Moliere. “The Would-Be Gentleman.” The Misanthrope and Other Plays. New York: Penguin Books, 2000. pp 186-252.
The Travel Log and Its Depiction of the ‘other’
There is something inherently cathartic, inherently exciting about the ‘travel literature’ genre that emerged in the later 17th and early 18 th centuries. The lands viewed were never accurately depicted; instead, the author would embellish local details and cultures to bring the reader into unexplored territories. This allowed for the audience to safely read the material – their own moral guidelines would be imbued into the story to place itself in the cultural spectrum, and would therefore make the lands stimulating, but not too foreign. Literary scholar Dianna Tillotson claims there is something essentially human about the genre, saying “Ultimately, [the readers] may also be seeking [their] own origins and trying to tie [their] culture and customs into a sense of place” (Tillotson). Therefore, it only makes sense that the author’s own cultural bias translates so vividly to a text that tries to be different. As seen in “The Masque of Blackness,” “Oroonoko, The Royal Slave,” and “Gulliver’s Travels,” local cultures are both examined with wonder and condemned for their cultural differences.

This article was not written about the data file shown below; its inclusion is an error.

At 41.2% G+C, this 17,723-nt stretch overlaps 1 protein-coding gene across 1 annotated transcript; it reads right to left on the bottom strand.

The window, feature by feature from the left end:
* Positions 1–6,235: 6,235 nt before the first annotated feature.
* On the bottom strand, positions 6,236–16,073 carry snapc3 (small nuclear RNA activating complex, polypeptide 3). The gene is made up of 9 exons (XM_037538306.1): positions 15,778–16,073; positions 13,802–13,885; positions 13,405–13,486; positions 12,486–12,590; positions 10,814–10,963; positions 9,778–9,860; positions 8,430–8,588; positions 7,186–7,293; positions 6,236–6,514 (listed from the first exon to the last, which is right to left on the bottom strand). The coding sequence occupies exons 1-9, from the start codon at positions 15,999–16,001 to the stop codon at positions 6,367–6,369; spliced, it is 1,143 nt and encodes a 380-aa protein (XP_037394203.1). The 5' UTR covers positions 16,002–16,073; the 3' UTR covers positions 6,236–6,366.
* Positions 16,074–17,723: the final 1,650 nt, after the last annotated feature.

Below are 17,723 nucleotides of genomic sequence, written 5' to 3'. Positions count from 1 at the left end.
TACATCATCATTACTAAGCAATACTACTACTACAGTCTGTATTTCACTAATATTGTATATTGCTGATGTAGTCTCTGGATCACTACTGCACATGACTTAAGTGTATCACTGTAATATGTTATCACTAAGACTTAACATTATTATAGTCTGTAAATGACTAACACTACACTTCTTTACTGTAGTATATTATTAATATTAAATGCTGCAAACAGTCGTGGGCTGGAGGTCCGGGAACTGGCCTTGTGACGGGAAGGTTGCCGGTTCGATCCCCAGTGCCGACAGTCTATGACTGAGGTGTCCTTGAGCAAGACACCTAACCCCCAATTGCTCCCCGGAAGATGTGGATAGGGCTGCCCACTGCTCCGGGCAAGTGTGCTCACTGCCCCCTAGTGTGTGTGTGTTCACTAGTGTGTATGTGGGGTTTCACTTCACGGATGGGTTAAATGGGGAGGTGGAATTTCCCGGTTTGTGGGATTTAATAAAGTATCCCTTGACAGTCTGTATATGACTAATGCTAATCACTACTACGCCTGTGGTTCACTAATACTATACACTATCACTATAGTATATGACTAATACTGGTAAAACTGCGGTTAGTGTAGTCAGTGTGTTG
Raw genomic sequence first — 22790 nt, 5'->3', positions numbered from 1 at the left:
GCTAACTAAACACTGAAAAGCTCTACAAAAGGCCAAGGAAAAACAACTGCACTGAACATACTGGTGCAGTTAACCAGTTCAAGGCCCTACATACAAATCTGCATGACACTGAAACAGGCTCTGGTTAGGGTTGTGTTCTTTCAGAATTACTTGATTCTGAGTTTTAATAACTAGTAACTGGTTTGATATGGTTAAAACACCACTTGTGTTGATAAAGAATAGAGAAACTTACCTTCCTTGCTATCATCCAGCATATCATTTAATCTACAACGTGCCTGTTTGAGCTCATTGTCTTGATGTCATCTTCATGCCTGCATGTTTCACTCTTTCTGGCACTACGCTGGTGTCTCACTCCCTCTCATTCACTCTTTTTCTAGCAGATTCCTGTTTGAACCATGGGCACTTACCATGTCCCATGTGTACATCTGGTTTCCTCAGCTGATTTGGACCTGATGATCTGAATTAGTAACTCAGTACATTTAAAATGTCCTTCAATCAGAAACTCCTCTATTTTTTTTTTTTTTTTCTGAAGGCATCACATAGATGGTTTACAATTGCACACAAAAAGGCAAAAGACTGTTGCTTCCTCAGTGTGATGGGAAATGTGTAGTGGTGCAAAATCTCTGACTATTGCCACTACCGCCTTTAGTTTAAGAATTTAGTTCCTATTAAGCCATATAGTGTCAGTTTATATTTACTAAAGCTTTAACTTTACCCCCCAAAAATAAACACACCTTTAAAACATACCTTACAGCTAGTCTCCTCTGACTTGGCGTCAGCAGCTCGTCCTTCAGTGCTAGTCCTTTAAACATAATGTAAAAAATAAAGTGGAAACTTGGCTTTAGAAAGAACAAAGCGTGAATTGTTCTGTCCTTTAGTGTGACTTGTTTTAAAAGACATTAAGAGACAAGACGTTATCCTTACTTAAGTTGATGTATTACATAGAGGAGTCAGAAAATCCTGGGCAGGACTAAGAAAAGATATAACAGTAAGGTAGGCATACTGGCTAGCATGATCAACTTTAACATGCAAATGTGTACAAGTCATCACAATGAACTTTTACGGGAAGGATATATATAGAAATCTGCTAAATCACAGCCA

It is clear that Ben Johnson’s “The Masque of Blackness” would have been performed for white audiences, even though its main subjects are black. The Jacobean-era masque was based around the idea of ladies of other cultures traveling to the English Court to be “cleansed” of their blackness by King James (McDermont). Written at the request of Queen Anne, who acted in the play in blackface, the clear disparity between the two cultures in the masque show a classic portrayal of the “others” as they were often seen in travel literature – exotic, but still subject to the same ideals and morals as Europe.